so I am working on a Move to Front Encoding/Decoding assignment for a software engineering course and when using the built in ord() function with Python 3.3 it seems to be returning the wrong value at a certain point in my code.

When we want to encode a coding number from 1-120 we simply add that code number to 128. For numbers between 121 and 375 we use two bytes, the first being F9 to signify that the following one byte is part of the code number, and the second being the actual code number (encoded with the code # - 128). So for example 121 would be F9 00.

When decoding I am running into an issue where after reading in F9 and moving into the code for decoding the second byte, I run into an issue with the ord function.

My code is:

def decode_num(base_num, input_file):
    if base_num <=248:
    #coding for if the code is simply a one byte code from 1-120(will have been coded as 248)
        return base_num-128
    elif base_num == 249:
    #coding for if the code is a two byte code, thus the first byte of the code will be 121
        return second_byte+121

It seems to work fine until it hits the coding for 134, which should be F9 0D. The ord(input_file.read(1)) call returns 10 instead of 13 as it should. I have confirmed that in the mtf file I am trying to decode the hexdump does show F9 0D where I am running into the issue. With the current test case I am working through it only occurs with 0D as the second byte of the two byte code. 0C and back work fine, and 0E and ahead all work fine.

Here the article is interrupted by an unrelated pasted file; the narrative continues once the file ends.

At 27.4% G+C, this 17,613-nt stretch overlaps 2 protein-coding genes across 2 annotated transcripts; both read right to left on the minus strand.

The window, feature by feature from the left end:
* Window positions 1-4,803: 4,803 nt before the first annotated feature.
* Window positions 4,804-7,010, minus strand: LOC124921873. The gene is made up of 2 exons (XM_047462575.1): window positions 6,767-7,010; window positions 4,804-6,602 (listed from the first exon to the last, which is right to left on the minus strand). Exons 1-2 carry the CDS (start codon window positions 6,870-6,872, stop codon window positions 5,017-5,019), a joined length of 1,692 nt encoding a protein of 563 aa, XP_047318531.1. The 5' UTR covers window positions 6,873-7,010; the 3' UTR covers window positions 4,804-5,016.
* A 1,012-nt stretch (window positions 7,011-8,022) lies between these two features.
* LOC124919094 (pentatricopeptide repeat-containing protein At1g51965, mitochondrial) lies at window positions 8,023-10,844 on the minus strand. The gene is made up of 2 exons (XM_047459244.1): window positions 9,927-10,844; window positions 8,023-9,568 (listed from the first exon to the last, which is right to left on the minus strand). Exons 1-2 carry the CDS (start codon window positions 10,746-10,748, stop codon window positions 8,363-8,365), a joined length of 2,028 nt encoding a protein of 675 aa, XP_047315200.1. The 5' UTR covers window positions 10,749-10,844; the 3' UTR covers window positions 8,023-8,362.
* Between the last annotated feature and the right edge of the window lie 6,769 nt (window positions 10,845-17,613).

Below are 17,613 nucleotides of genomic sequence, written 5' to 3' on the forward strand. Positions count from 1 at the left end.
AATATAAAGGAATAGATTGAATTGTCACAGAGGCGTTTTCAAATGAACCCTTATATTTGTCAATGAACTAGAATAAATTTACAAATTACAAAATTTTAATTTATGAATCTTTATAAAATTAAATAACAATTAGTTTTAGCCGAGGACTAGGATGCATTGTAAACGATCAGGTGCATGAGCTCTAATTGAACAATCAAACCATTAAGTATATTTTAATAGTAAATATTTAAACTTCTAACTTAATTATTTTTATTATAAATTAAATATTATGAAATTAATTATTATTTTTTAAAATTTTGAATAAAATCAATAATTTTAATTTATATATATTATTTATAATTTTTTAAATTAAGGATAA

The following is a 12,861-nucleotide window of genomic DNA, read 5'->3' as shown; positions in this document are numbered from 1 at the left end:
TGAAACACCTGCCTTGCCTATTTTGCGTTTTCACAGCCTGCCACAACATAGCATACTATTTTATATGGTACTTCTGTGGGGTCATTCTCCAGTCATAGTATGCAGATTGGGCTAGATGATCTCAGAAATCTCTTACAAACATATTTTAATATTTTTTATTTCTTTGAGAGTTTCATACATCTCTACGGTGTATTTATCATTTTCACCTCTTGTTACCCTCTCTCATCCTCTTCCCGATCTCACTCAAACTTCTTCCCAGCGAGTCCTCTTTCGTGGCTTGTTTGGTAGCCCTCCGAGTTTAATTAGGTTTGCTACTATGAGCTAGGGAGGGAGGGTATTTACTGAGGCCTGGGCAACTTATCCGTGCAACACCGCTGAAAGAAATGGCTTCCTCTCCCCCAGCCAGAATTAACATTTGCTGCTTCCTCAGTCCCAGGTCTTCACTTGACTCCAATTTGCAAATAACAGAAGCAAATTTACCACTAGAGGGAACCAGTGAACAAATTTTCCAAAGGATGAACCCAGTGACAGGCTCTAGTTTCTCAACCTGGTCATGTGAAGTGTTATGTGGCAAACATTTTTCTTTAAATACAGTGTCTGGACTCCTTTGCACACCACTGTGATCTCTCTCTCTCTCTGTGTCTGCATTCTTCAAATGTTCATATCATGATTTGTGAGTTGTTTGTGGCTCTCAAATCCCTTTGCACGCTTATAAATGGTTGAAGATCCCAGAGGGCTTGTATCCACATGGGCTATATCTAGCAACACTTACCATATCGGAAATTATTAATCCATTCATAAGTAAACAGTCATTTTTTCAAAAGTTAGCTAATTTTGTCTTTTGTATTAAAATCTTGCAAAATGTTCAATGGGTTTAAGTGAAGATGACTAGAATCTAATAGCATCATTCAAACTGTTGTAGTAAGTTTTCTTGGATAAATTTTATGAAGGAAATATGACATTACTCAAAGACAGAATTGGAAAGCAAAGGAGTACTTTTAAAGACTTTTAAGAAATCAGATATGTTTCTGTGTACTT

Any ideas at what could potentially be causing this? Or alternative ideas to decoding the two byte code number?

Edit: I forgot to mention that the mtf files will have been encoded in latin-1. If that makes a difference.

  • Are you using Windows?
    – jedwards
    Mar 17 '15 at 5:20
  • Writing the code on windows, but actually running it on CentOS 7(it's what is installed on the lab computers I am remotely connecting to). I forgot to add that the mtf files are being encoded in latin-1, I'll update my question with that. Mar 17 '15 at 5:27
  • The files were generated that you're trying to read, were they generated on Windows or CentOS?
    – jedwards
    Mar 17 '15 at 5:31
  • They were provided by the instructor of the course. I would assume they were generated on CentOS, or possibly Mac OSX. Our code must run on CentOS so I expect the test files provided were generated in the same set up. Mar 17 '15 at 5:36
  • Given your last comment, I don't think this is the issue, but you're opening and reading the file in binary mode, correct? e.g. open('filename.txt', 'rb')
    – jedwards
    Mar 17 '15 at 5:37

I found out the cause of my issue. It is due to Python and how it is dealing with the different styles of encoding. It is seeing '\r' as a new line, so it is treating '\r' and '\n' the same way. Thus when I am trying to decode 0x0d it gives me the same result as it would for 0x0a.

I was able to resolve the issue by specifying newline as "" in my opening of the input file.

input_file = open(input_name, encoding="latin-1", mode="r", newline="")

Thanks for the help with the issue. That was the only issue, my code is acting as expected now.

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